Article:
U.S. mortgage rates climbed to their highest level in 14 years this week as the housing market prepares for the Federal Reserve to implement further interest rate hikes to combat sky-high inflation.
Freddie Mac said Thursday that its latest Primary Mortgage Market Survey shows the average rate for the benchmark 30-year fixed mortgage rose again this week to 5.89%, up from last week's reading of 5.66%.
At this time last year, 30-year fixed-rate products averaged 2.88%.
The rate for a 15-year fixed note also surged, averaging 5.16% after coming in at 4.98% last week. That is more than double the average rate at this time last year when 15-year products were at 2.19%.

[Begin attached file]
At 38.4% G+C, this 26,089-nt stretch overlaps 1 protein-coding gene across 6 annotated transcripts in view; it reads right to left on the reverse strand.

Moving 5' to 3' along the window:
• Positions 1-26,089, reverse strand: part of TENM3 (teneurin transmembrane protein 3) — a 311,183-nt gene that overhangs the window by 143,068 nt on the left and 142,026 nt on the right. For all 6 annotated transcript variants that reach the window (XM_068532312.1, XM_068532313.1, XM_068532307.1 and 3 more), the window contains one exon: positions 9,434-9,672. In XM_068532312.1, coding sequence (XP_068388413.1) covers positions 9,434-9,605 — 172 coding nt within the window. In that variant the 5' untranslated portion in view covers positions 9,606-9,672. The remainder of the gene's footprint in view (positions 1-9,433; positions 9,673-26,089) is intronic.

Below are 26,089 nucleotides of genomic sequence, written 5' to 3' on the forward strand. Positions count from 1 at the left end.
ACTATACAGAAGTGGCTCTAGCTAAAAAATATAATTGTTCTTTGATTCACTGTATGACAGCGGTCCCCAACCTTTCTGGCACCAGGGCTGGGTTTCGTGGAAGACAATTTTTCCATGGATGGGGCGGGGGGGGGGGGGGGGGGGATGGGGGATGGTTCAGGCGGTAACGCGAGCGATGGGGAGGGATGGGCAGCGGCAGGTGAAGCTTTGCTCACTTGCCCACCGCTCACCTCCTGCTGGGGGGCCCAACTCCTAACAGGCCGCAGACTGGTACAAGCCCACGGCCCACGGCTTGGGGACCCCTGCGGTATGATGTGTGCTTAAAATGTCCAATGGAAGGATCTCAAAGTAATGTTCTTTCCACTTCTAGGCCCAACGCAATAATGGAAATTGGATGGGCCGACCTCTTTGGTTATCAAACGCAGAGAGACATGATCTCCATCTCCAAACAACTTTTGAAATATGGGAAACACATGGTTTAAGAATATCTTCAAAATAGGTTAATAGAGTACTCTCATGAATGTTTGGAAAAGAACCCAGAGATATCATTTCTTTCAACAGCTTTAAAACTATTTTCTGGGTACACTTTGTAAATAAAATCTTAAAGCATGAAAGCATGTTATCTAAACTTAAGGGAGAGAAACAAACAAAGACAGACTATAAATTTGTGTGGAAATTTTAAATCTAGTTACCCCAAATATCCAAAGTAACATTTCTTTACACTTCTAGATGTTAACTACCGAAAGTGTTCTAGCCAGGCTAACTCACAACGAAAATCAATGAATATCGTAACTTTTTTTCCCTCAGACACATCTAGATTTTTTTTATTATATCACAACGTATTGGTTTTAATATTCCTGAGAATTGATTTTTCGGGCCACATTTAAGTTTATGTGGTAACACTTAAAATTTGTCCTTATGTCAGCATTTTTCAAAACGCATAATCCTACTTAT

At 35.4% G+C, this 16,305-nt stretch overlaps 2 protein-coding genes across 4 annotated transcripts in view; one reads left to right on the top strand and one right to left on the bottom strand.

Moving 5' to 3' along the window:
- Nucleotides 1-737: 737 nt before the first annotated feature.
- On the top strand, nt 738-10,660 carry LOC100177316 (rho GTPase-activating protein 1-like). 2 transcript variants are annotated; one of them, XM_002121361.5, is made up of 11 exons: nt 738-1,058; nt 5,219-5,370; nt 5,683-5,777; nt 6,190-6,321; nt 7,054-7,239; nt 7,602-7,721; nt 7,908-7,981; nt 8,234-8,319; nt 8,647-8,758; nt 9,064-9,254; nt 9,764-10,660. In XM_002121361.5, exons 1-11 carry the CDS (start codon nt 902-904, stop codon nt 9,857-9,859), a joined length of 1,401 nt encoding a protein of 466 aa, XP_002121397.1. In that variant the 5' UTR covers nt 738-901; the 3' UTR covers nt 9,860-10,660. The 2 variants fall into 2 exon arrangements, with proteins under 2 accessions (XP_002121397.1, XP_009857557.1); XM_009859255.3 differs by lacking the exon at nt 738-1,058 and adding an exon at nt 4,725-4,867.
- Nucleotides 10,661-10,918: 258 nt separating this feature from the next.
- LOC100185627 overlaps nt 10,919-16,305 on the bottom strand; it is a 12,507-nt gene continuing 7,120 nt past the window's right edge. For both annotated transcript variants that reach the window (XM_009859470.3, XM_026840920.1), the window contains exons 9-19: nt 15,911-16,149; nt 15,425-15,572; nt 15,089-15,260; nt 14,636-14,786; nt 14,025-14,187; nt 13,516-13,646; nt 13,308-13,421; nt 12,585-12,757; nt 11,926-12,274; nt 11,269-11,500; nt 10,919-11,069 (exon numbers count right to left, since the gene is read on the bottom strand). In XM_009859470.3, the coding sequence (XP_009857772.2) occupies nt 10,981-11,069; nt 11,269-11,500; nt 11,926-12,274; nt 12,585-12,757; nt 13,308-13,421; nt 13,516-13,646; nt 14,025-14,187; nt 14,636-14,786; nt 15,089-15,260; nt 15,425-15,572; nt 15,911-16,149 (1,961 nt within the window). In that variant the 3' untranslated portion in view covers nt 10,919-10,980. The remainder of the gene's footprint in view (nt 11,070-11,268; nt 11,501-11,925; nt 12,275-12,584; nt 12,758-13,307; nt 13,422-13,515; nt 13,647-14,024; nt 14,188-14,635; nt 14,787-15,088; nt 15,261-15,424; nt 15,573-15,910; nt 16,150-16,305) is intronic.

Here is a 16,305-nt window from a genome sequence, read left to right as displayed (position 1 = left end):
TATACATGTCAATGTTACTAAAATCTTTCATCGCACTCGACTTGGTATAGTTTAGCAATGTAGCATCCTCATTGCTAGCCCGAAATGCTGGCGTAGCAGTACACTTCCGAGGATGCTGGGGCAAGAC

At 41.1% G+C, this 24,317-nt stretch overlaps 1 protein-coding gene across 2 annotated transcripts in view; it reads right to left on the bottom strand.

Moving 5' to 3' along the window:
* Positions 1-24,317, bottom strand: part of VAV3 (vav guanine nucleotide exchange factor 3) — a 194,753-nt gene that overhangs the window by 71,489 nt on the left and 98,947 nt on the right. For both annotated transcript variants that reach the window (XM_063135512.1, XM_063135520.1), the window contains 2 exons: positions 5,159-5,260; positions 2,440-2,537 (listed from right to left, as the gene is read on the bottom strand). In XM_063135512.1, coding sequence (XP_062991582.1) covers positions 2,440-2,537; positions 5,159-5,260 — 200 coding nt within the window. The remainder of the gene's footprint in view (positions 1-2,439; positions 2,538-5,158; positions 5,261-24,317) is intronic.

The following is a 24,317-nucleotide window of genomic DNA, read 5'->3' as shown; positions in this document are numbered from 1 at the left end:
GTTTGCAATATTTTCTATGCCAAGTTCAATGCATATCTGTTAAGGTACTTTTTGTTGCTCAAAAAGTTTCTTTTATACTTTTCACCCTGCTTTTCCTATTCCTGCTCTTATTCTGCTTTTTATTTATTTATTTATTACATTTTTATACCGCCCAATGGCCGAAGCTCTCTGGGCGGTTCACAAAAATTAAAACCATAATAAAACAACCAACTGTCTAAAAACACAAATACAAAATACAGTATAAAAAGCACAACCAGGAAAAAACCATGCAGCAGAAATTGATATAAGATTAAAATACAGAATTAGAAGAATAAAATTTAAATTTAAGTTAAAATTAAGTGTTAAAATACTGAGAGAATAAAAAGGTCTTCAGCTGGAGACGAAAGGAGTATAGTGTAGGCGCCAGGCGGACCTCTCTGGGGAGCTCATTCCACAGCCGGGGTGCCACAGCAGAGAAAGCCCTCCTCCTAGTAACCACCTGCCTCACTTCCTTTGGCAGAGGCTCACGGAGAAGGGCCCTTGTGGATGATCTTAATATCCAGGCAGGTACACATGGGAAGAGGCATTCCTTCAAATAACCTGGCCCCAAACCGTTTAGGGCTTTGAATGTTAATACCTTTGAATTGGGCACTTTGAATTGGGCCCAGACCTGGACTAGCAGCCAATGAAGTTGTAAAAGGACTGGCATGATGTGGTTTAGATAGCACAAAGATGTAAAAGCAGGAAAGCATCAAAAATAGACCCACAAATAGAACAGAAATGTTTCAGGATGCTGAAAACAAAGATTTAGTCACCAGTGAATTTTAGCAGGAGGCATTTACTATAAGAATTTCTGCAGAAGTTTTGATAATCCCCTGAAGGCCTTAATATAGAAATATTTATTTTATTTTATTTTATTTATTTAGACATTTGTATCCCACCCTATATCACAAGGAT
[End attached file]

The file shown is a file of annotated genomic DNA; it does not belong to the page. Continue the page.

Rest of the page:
"Mortgage rates rose again as markets continue to manage the prospect of more aggressive monetary policy due to elevated inflation," said Sam Khater, Freddie Mac’s chief economist. "Not only are mortgage rates rising but the dispersion of rates has increased, suggesting that borrowers can meaningfully benefit from shopping around for a better rate."
This is a developing story and will be updated. The Associated Press contributed to this report.